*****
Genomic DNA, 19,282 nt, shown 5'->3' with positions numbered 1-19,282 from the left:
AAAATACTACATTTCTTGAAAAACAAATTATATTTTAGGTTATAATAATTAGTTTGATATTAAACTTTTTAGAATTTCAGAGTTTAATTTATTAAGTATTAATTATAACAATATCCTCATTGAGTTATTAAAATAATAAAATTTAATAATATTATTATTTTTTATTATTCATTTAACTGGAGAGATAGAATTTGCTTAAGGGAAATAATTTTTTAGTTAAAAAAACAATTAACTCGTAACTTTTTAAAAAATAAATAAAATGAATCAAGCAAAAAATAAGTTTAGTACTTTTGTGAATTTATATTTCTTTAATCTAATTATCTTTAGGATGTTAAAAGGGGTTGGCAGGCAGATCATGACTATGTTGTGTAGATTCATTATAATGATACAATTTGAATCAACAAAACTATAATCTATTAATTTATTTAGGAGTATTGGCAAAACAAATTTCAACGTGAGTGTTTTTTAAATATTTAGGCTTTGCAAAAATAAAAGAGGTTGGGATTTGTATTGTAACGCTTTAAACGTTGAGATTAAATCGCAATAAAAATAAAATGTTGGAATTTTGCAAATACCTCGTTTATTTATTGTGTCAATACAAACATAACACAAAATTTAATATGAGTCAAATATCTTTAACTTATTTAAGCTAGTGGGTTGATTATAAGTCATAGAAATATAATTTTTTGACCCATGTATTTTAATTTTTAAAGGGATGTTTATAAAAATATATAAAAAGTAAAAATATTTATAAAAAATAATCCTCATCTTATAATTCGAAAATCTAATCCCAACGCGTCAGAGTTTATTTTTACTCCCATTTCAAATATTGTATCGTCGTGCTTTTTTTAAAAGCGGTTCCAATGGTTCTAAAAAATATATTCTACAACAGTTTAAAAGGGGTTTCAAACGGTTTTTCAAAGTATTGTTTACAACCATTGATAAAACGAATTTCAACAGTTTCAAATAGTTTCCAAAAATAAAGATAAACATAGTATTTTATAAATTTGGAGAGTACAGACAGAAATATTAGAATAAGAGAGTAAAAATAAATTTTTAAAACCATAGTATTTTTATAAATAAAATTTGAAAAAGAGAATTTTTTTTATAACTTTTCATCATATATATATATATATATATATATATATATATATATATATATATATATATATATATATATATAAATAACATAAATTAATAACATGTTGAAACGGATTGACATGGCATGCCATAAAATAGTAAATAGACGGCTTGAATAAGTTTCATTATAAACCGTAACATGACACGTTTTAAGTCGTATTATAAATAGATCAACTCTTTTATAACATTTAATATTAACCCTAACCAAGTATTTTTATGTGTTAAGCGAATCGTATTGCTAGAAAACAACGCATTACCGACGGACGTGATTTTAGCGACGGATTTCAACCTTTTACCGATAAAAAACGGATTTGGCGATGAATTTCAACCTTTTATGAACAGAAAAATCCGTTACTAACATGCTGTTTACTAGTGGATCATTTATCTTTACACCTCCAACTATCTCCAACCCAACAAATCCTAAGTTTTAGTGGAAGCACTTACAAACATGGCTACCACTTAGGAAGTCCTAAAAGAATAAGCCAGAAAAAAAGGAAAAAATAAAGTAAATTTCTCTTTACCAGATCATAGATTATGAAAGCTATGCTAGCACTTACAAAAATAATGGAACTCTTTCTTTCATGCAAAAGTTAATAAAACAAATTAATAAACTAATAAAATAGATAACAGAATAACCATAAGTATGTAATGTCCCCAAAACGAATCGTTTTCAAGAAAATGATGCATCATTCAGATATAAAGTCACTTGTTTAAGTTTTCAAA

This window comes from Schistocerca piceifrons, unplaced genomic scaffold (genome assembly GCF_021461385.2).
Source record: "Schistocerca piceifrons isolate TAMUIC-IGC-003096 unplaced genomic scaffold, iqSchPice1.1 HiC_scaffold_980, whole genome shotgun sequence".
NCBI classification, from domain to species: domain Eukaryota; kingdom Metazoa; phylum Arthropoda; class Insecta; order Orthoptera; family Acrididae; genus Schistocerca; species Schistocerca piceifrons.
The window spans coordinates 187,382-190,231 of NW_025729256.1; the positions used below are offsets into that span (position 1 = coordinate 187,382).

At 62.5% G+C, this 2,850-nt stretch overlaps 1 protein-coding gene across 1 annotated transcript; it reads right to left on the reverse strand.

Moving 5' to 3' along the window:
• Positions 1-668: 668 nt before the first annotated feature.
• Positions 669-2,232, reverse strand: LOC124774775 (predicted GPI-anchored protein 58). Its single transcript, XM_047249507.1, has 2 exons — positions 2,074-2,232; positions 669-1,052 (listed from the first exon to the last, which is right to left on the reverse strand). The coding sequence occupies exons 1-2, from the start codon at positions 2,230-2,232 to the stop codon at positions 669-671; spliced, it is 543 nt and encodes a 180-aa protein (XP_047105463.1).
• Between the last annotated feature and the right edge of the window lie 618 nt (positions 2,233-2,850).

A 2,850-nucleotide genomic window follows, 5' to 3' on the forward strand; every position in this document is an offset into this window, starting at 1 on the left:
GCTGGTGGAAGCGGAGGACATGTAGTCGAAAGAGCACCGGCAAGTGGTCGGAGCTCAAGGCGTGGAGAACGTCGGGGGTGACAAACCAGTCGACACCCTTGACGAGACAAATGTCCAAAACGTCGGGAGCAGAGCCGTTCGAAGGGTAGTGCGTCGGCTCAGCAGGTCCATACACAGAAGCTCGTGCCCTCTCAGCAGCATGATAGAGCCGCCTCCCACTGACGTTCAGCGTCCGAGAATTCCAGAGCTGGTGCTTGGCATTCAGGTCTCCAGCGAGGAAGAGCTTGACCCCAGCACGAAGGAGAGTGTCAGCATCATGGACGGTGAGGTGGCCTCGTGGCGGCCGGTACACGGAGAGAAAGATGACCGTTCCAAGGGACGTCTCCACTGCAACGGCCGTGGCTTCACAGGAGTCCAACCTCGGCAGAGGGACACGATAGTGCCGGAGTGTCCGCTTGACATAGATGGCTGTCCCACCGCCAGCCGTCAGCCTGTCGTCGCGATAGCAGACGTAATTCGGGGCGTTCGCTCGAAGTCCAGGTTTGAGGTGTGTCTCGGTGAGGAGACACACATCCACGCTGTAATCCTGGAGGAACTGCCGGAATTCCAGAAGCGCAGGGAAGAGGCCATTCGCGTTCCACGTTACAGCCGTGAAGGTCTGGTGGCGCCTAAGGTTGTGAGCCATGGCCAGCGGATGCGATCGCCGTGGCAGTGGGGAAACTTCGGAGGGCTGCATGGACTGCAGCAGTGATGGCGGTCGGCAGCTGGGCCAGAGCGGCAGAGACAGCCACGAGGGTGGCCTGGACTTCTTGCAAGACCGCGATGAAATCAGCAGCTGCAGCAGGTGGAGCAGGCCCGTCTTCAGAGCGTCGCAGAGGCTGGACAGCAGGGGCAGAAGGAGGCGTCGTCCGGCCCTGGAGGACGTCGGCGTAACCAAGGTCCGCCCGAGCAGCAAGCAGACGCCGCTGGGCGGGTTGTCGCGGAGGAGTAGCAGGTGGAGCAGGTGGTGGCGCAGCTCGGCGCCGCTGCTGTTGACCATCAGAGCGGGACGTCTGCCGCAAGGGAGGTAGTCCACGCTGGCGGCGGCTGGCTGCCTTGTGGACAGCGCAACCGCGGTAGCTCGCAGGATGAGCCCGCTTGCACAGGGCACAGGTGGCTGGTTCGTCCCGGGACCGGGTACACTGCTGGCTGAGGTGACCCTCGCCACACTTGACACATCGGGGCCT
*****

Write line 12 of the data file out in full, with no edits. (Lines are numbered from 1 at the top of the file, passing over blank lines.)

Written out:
A 2,850-nucleotide genomic window follows, 5' to 3' on the forward strand; every position in this document is an offset into this window, starting at 1 on the left: